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Cao Yu Mei (Anemone rivularis)

Common Name Latin Name Plant Family
Cao Yu Mei
Anemone rivularis

None known

  • Medicinal Use

    The plant is said to be antiemetic and vermifuge[91]. It is said to warm the stomach and stop vomiting. A paste made from the plant is used in Nepal to treat coughs and fevers[272].

    The juice of the leaf, mixed with water, is inhaled through each nostril to treat sinusitis[272].

    The seeds are used in Tibetan medicine, they are said to have a bitter and acrid taste with a heating potency[241]. Analgesic and antidote, they are used in the treatment of rotting tissues, snake poisoning and stomach/intestinal pain from worm infestation[241].

    A decoction of the root is applied externally to cuts and wounds[272].

  • Edible Use

    Seeds – roasted and pickled[272].

  • Cautionary Notes

    Although no specific mention has been seen for this species, a number of members of this genus are slightly poisonous, the toxic principle is destroyed by heat or by drying[4, 10, 19, 65].

Cultivation & Habitat

Seed – best sown in a cold frame as soon as it is ripe in the summer[1]. Surface sow or only just cover the seed and keep the soil moist. Sow stored seed as soon as possible in late winter or early spring, it requires 3 – 5 weeks cold stratification. The seed usually germinates in 1 – 6 months at 20¡c[133]. When large enough to handle, prick the seedlings out into individual pots and grow them on for at least their first year in a lightly shaded place in a greenhouse. When large enough, plant them out into their permanent positions in the spring. Division in late summer after the plant dies down.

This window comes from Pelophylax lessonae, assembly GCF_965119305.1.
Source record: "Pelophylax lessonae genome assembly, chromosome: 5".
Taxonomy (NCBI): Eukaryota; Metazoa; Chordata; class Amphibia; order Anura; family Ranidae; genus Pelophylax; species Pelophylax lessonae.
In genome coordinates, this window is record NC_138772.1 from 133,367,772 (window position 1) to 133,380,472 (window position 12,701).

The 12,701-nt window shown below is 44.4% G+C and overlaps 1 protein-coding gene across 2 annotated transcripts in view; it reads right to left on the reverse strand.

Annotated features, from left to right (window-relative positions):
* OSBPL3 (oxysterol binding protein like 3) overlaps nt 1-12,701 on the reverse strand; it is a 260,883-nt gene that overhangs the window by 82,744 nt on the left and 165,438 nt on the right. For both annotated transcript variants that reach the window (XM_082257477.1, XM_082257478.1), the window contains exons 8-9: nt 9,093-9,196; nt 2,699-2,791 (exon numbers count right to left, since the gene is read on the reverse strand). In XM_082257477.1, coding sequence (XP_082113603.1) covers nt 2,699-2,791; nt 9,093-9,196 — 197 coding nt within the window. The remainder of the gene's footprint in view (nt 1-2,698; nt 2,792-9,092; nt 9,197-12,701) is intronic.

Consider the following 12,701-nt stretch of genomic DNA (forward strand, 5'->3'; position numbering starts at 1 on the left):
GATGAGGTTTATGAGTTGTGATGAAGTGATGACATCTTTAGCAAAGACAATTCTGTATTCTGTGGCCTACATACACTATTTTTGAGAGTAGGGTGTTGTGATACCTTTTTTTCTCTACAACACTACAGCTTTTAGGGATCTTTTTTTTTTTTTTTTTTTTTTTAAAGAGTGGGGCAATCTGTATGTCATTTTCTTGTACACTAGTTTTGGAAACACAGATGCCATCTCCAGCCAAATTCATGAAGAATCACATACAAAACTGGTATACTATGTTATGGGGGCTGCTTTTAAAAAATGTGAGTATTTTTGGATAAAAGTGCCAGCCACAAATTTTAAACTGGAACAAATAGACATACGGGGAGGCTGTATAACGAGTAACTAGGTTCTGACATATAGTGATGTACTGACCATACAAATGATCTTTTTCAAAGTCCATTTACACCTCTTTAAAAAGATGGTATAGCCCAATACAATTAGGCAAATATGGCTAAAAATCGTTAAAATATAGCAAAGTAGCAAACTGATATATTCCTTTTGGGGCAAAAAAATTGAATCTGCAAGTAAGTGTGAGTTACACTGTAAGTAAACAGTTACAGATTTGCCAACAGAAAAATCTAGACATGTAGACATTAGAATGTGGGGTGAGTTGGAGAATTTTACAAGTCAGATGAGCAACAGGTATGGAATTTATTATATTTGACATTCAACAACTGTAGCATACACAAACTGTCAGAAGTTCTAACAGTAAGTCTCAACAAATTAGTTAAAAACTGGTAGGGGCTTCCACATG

Easily grown in a moist well-drained soil in sun or semi-shade[187]. Succeeds in ordinary garden soil but prefers a rich sandy loam[1]. Requires a damp soil, doing well by water[1, 111]. A very ornamental plant[1], it is hardy to about -20¡c[187]. This species is closely related to A. narcissiflora[233]. Plants seem to be immune to the predations of rabbits[233]. A greedy plant, inhibiting the growth of nearby plants, especially legumes[54].
E. Asia – Tibet, Himalayas, Sri Lanka.

Become ungovernable, break the chains of the matrix; grow and forage your own food and medicine.

*None of the information on this website qualifies as professional medical advice. Take only what resonates with your heart and use your own personal responsibility for what’s best for you. For more information [brackets] [000], see bibliography.